Something More than Correctness: On Teaching Grace Paley’s Essays
"It’s not their own shame that holds young writers back; it’s ours"
This essay corresponds with the announcement of the $20,000 Grace Paley Teaching Fellowship, offered for the Fall 2017, to honor a writer of considerable achievement whose work, like Paley’s life and work, reveals a concern for social justice.
I’m coming this term to the end of a full decade of college teaching. Like many college writing instructors, throughout this time I’ve moved between schools over the course of a week—Mondays and Wednesday in one place, Tuesday and Thursdays in another, Fridays off. Spring breaks never quite line up. Some days I’m needed in two places at once.
For me these places have been New York University and Eugene Lang College, at the New School, but it could be anywhere and anywhere else, so long as they are are close enough that the distance is coverable. I’ve been luckier than most; my commute is literally a walk in the park, where I pass through the lives of my students.
Mainly I’ve taught freshmen, hundreds of them, always in classes of about 15 at a time. I read a lot in this line of work. Mine are not called creative writing courses, though I don’t know a kind of writing I’d like to read that isn’t in some way creative, or that has no sense of voice, so I teach my students to be creative, to develop and use their own voices. They often think this means that they can swear in their essays, which for some of them it may mean that, but what I really mean is for them to come to terms, to reckon with the value of their own intelligences, their own thoughts and beliefs in light of the world we share and all that we read together (which is just another way of saying the world we share). Together we read essays and poems and pieces of fiction, chapters of various scriptures, that are all, in their way, creative, and that all contain particular voices, speaking from and about particular times. These are our models. Don’t write like these people, I say, but write in conversation with them, argue with them, and do so with the same courage it requires of all these writers to sound like themselves.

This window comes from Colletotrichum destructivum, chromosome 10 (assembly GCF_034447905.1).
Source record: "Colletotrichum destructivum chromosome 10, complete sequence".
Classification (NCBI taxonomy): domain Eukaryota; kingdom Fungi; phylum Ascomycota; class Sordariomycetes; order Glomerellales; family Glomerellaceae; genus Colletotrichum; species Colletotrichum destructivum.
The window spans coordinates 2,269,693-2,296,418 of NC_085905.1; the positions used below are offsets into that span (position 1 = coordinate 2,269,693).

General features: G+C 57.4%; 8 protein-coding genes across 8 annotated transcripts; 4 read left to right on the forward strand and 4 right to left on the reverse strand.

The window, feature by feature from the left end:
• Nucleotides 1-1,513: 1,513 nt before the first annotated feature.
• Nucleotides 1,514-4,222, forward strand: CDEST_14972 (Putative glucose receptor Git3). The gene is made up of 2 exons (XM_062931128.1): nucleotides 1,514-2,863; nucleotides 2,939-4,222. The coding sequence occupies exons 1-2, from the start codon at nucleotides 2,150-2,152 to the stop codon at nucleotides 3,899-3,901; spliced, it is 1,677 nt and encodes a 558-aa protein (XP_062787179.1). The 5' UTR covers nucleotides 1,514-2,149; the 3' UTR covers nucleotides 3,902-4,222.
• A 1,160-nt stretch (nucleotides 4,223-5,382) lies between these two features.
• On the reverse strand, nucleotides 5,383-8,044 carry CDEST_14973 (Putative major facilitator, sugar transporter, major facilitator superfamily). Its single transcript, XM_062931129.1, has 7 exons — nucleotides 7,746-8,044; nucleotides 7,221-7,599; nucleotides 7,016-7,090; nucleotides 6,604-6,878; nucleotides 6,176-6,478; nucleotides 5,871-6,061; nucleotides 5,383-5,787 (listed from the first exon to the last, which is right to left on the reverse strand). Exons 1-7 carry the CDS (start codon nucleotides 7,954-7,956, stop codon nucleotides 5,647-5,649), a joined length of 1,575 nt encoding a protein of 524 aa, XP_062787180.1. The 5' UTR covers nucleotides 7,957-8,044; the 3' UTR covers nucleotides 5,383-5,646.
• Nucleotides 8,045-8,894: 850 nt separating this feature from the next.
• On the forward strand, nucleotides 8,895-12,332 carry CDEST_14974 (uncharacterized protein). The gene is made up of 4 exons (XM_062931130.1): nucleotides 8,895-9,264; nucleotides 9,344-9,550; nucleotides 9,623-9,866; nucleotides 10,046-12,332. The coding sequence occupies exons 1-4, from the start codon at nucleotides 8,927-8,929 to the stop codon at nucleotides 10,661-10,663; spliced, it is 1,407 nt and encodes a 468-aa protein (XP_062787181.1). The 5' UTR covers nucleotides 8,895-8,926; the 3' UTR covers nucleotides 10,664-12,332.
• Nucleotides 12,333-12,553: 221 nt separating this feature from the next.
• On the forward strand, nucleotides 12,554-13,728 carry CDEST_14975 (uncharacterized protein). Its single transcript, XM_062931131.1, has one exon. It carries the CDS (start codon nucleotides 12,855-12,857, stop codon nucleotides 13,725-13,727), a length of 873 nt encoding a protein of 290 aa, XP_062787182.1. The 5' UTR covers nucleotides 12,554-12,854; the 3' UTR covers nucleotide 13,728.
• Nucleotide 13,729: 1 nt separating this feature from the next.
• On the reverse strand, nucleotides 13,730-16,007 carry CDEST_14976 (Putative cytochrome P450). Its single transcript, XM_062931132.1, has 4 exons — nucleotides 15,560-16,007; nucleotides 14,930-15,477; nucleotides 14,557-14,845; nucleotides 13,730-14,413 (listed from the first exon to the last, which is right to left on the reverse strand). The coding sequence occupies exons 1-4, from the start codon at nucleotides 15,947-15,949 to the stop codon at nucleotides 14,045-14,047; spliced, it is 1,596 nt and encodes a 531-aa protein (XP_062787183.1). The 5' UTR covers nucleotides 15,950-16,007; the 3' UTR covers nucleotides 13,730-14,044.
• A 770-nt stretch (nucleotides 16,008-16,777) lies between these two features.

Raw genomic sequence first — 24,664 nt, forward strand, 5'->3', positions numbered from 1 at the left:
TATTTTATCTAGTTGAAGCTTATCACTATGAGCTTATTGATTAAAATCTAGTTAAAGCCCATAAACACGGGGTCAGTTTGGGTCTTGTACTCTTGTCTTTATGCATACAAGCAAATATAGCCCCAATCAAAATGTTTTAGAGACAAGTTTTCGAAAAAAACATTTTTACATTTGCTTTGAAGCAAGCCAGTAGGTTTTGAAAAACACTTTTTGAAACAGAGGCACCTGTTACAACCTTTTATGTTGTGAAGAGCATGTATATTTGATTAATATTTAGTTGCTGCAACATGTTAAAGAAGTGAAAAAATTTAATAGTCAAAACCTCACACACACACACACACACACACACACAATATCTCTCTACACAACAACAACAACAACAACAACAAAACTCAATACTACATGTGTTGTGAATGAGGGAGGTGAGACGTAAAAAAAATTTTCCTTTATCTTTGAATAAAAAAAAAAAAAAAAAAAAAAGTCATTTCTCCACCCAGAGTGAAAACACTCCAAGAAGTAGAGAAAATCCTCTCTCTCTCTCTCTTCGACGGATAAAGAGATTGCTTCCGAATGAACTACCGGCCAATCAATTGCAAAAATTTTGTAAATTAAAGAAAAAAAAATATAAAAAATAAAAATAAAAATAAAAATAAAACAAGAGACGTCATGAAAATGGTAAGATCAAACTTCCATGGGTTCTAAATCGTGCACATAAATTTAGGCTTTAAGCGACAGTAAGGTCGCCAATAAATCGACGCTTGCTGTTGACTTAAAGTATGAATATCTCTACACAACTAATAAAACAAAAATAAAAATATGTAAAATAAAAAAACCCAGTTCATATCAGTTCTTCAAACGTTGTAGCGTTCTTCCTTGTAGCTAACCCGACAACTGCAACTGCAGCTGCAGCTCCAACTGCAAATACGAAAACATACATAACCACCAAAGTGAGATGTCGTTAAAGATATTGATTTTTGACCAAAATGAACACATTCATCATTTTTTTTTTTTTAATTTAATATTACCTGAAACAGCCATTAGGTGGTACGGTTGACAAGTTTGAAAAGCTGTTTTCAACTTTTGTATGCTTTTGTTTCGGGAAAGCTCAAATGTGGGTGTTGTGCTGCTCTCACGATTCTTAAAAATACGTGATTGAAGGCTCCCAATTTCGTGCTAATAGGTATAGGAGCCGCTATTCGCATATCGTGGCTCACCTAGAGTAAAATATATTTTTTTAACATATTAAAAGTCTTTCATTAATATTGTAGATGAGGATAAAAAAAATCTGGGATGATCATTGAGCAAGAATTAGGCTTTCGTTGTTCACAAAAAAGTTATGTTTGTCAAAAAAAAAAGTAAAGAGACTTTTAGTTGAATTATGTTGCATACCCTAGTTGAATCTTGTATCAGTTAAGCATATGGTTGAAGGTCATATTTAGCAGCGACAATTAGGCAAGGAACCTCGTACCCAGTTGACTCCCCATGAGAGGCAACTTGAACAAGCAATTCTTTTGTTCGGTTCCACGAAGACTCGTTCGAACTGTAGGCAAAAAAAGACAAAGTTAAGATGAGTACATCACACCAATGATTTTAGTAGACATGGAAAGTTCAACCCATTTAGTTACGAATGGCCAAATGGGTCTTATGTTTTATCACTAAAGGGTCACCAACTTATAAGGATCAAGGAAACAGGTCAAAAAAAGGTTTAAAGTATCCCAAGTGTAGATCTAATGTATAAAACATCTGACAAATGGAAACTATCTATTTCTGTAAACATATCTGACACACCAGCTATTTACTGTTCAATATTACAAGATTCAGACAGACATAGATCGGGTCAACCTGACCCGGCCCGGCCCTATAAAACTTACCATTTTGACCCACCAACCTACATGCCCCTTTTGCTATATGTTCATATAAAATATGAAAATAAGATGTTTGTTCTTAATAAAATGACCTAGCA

I often turn in my teaching to a moment from an essay by the great factual writer John McPhee: “I once made a list of all the pieces I had written in maybe 20 or 30 years, and then put a check mark beside each one whose subject related to things I had been interested in before I went to college. I checked off more than 90 per cent.” (He’s said something similar in an interview with The Paris Review.) For first-year students, this can be a revelation, or so it seems when I present them with it. If McPhee’s experience is any example, they will not someday—with a diploma, say—become a person with worthwhile interests or an intelligence to accept life’s challenges; they are that person now. In time, their interests will deepen and expand along with their sense that life is difficult, but they will not be asked at some point to begin their lives as adults, to begin the work of their lives. That moment, I say, has already come and gone. You’ve begun. Now tell me about it. Tell me what you think. Tell me what you believe.
This can be difficult, I think, because for many students—and again, I’ve taught hundreds—writing has been an exercise in answering definite questions posed by teachers (or standardized tests), not seeking uncertain answers to all that life, and the world, throws at them. And as such, they’ve also been told that good writing results from diminishing the voice, eliminating the I, and all those many places where the I comes from.